For the 1.7 million patients per year in the US who receive a new cancer diagnosis, treatment decisions are largely based on histopathological specimen examinations. Unfortunately, the gold standard of slide-based microscopic pathology suffers from high inter-observer variability and limited prognostic value due to sampling limitations and the inability to visualize tissue structures and molecular targets in their native 3D context. Here, we show that an open-top light-sheet microscope optimized for non-destructive slide-free pathology of clinical specimens enables the rapid imaging of intact tissues at high resolution over large 2D and 3D fields of view, with the same level of detail as traditional pathology. We demonstrate the utility of this technology for various applications: wide-area surface microscopy to triage surgical specimens (with ~200 μm surface irregularities), rapid intraoperative assessment of tumour-margin surfaces (12.5 s cm−2), and volumetric assessment of optically cleared core-needle biopsies (1 mm in diameter, 2 cm in length). Light-sheet microscopy can be a versatile tool for both rapid surface microscopy and deep volumetric microscopy of human specimens.
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The authors thank N. Sanai of the Barrow Neurological Institute, St. Joseph’s Hospital and Medical Center (Phoenix, Arizona) for providing the human glioma sample, and B. Najafian for providing the human kidney tissue sample. Human breast specimens were provided by the NorthWest BioTrust, which is supported in part by the NCI of the National Institutes of Health (P30CA015704). Human prostate specimens were provided by the GU Specimen Biorepository, University of Washington, which is supported by resources of the Department of Defense Prostate Cancer Research Program (W81XWH-14-2-0183), the Pacific Northwest Prostate Cancer SPORE (P50CA97186), a PO1 NIH grant (PO1 CA163227), and the Institute for Prostate Cancer Research of the University of Washington. This work was also supported by resources from the NIH/NCI (R01 CA175391 and F32 CA213615), the NIH/NIDCR (R01 DE023497), the University of Washington Royalty Research Fund, and a University of Washington CoMotion Innovation Award.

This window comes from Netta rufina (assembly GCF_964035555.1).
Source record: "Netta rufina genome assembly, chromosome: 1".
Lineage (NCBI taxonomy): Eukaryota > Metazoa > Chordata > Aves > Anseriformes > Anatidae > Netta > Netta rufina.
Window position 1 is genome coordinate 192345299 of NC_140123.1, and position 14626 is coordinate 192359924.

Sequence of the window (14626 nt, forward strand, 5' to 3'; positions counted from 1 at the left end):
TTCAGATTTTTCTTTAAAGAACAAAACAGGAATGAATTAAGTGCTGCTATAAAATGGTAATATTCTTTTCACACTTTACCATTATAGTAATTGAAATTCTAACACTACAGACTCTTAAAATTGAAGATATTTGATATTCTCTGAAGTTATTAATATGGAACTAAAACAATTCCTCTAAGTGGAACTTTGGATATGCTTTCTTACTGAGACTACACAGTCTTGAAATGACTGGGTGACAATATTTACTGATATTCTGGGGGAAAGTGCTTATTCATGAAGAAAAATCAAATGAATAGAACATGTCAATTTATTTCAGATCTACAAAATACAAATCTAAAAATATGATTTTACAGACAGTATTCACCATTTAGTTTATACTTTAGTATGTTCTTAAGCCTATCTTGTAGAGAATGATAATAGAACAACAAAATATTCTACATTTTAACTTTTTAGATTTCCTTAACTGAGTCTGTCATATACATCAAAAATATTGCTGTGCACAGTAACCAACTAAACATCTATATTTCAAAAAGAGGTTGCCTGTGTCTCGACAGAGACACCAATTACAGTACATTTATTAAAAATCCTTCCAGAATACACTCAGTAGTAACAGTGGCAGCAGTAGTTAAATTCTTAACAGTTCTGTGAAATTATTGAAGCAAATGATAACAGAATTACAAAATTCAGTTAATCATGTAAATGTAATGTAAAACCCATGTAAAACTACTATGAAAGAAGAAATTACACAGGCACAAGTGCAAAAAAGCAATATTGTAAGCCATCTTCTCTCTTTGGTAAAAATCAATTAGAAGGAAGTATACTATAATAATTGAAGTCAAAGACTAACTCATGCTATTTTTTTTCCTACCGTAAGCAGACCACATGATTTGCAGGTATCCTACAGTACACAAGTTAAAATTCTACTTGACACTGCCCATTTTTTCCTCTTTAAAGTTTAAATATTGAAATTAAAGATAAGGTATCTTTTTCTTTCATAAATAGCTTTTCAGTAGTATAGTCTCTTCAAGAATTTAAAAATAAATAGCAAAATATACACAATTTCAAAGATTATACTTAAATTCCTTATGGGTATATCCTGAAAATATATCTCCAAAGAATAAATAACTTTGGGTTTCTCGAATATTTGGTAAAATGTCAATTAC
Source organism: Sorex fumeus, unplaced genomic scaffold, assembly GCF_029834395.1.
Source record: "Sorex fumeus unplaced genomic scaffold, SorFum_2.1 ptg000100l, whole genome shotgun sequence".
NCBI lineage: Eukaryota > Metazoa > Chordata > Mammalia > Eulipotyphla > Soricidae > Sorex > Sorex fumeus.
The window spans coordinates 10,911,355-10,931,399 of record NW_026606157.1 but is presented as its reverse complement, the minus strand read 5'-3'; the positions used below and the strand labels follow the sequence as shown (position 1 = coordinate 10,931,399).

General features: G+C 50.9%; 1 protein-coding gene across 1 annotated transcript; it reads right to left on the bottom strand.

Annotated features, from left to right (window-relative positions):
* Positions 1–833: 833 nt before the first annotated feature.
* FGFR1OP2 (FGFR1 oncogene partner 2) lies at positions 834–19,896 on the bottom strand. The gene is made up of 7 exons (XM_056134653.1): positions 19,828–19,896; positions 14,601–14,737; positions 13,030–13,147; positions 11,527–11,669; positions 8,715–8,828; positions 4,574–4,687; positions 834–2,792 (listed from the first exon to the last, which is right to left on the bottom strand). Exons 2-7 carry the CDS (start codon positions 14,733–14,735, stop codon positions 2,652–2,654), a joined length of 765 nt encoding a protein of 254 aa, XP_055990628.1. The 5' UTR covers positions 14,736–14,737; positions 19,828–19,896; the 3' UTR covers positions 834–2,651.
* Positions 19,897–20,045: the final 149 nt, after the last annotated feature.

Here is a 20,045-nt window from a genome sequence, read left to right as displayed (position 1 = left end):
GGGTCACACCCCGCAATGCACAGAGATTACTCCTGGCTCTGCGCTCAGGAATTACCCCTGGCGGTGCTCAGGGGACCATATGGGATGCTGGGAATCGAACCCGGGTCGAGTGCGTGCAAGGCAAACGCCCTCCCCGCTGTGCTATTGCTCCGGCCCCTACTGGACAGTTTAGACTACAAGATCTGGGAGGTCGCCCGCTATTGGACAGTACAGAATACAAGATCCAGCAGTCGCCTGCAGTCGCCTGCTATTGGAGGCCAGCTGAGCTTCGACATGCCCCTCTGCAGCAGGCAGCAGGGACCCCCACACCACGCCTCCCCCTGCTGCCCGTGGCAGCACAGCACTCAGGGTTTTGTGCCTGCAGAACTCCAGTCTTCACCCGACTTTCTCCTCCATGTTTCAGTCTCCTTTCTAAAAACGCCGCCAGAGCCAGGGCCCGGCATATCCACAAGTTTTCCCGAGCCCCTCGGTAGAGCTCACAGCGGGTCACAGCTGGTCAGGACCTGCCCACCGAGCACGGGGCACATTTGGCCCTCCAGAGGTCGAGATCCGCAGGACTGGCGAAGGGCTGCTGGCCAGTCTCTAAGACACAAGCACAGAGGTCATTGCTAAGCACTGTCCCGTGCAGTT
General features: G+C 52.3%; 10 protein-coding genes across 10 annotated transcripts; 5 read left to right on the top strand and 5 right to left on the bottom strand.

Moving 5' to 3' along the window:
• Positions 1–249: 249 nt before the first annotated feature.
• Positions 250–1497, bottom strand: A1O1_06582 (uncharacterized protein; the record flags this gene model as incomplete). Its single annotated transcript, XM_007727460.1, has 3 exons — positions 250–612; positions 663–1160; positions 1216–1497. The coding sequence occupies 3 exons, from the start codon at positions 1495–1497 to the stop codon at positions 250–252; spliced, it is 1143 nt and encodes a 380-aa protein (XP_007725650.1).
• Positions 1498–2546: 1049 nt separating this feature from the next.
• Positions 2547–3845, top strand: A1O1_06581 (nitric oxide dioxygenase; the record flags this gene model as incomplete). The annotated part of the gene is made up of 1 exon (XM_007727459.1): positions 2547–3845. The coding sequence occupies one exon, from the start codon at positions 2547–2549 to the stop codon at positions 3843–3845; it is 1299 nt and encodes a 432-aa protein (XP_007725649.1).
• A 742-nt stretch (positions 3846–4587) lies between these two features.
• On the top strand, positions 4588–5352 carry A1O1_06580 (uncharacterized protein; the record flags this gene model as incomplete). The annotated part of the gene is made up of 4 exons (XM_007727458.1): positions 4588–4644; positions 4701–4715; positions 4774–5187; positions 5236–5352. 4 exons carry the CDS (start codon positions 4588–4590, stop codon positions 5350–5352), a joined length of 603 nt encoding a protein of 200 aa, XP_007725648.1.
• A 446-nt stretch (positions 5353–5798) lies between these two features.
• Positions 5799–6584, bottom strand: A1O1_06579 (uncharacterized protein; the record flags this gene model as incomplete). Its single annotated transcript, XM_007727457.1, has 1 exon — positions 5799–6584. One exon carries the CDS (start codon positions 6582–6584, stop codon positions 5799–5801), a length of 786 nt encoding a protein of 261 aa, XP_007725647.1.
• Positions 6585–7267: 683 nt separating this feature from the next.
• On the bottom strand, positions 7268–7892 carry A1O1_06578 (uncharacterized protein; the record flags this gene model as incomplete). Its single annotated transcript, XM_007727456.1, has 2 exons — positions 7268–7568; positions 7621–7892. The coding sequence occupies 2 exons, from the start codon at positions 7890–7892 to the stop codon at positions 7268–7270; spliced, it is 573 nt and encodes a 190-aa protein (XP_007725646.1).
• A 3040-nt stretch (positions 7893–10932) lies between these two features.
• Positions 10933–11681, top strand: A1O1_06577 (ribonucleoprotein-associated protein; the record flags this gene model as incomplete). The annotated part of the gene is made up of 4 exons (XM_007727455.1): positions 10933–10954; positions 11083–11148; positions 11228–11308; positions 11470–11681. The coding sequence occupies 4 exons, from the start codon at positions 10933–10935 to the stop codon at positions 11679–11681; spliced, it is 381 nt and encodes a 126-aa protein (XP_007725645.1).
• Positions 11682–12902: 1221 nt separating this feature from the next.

The authors declare no competing financial interests.
Supplementary methods, figures, tables, video captions and references (PDF 3357 kb)
Ease-of-use and scanning trajectory of the open-top light-sheet microscope. The sample is a fresh prostate tissue slice, stained with 1 mM acridine orange for 20 s, and rinsed for 10 s in 1× PBS. (MP4 6702 kb)
Open-top light-sheet microscopy imaging dataset from a piece of fresh human prostate tissue. High-magnification regions of benign glands and stroma are shown. (MP4 18966 kb)
Open-top light-sheet microscopy imaging dataset from a piece of fresh human breast tissue. High-magnification regions of benign lobules and invasive ductal carcinoma are shown (MP4 17755 kb)
Volumetric visualization of a human prostate core-needle biopsy with two representative zoomed-in (high-magnification) depth-varying image stacks (sagittal) revealing 3D glandular morphology. (MP4 7631 kb)
Zoomed-in region of a human prostate core-needle biopsy, in which a stack of depth-varying ‘sections’ is shown (at ~5-μm increments) to mimic a stack of conventional H&E–stained tissue sections on glass slides. (MP4 8209 kb)
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Glaser, A., Reder, N., Chen, Y. et al. Light-sheet microscopy for slide-free non-destructive pathology of large clinical specimens. Nat Biomed Eng 1, 0084 (2017). https://doi.org/10.1038/s41551-017-0084
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